I wanted to share with all of you an hour-long public lecture that I gave at the Institute for Computational and Experimental Research in Mathematics (ICERM) at Brown University in April 2018:
Thanks for the share and the respect you show for players.
What is interesting is that we have the impression, listening, that we share this story with you ;-)
Seeing the evolution of Foldit's design (and why some tutorials are in the game in the first place despite being out of practice with regards to the weekly Science Puzzle rotations) was really cool and I'm glad you had the opportunity to share it like this!
And hey, if you wanna learn electron density puzzles, I'm sure we'd have your back!
Very enjoyable lecture!
Were the foldit results from the ED puzzles you talk about (741b, 746, 750) ever published anywhere? Players beating automated systems on blind problems seems like just what foldit was designed for, but I don't remember hearing about these results before.
We had started writing the manuscript for that paper, as they were indeed incredibly exciting results: https://fold.it/portal/node/995693
But we felt like it still needed a final case: either something unsolved (like the MPMV puzzle) or comparing against human methods (like a CASP experiment for Electron Density).
Then we were lucky enough to have our colleagues at the University of Michigan create exactly such a competition (excuse me, I meant experiment ;-) not only with automated methods and crystallographers, but also with Undergraduate Students participating: https://fold.it/portal/node/2002791
We did want to include those previous results in this paper, but we ran out of room. Even the Supplemental Material section became long enough already!
We actually ran into a similar issue with the first Foldit Nature Paper, where we had some exciting initial results (Figures S8-S10 on pages 16-18) but because they weren't blind, we couldn't include them in the main paper (and had to move them to the Supplemental Material).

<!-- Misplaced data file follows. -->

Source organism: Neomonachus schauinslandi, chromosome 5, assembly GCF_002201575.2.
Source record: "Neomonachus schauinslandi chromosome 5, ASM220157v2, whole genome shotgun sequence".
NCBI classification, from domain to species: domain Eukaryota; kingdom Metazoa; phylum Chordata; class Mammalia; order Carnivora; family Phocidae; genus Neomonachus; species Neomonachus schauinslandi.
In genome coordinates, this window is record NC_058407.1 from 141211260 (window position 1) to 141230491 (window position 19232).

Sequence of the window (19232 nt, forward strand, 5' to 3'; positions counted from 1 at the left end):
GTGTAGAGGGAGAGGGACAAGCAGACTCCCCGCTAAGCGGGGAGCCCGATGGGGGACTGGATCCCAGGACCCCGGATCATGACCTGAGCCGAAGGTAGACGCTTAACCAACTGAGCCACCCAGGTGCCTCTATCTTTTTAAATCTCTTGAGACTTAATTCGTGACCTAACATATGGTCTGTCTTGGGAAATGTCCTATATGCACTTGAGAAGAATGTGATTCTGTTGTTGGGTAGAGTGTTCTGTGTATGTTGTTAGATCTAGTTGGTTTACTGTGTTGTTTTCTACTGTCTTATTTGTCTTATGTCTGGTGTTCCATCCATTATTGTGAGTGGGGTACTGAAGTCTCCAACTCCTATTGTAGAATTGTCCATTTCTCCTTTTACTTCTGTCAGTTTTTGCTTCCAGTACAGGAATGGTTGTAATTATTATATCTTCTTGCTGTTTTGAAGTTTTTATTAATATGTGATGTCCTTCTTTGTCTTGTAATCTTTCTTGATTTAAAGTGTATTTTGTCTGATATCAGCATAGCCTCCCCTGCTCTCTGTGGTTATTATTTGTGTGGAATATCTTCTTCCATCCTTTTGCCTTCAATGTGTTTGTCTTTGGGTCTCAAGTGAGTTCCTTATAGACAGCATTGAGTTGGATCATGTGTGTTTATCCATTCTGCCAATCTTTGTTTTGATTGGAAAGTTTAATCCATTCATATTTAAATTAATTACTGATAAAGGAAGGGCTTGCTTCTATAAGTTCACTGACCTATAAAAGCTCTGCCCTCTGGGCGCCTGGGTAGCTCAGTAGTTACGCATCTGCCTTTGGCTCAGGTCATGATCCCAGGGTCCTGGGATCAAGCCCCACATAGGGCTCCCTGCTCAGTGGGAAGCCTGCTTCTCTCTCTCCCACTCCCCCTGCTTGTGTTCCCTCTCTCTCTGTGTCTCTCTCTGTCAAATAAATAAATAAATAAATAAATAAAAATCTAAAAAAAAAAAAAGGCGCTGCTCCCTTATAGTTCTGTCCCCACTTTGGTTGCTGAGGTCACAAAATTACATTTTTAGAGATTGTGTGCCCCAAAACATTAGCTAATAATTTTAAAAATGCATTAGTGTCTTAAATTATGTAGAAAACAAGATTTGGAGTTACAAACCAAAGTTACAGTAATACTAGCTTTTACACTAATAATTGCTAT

These papers need to be so concise, that once you have an amazing result (such as the Foldit case in the Nature Communications paper) it becomes difficult to fit other exciting results that happened beforehand, even though they led up to the latest result. (That's why I like presenting lectures, where you can slowly build up the exciting results and end with a bang! :-)
In pages 28-45 of supplementary material of the 2010 Foldit Nature Paper, players explain their (mainly hand fold) strategies. These strategies are now partly embedded in recipes.
It's amazing how players's strategies changed over time, now that we have plenty of recipes to use with some focused hand fold.
These "old" stories might be compared to recent stories from page 15 of the supplemental material of the 2018Human Computation paper.
Yet, supplementary materials are still shortcuts of the basic information. For the late paper, I recorded a 16 minutes annotated video only for 1.5 pages of supplementary material, and much more during one week for another part of the paper.
The fact is that there is no other way to develop a "professional vision" of the game than to play and play again (the learning curve is 2 years). And to take time to watch the Black Belt video series.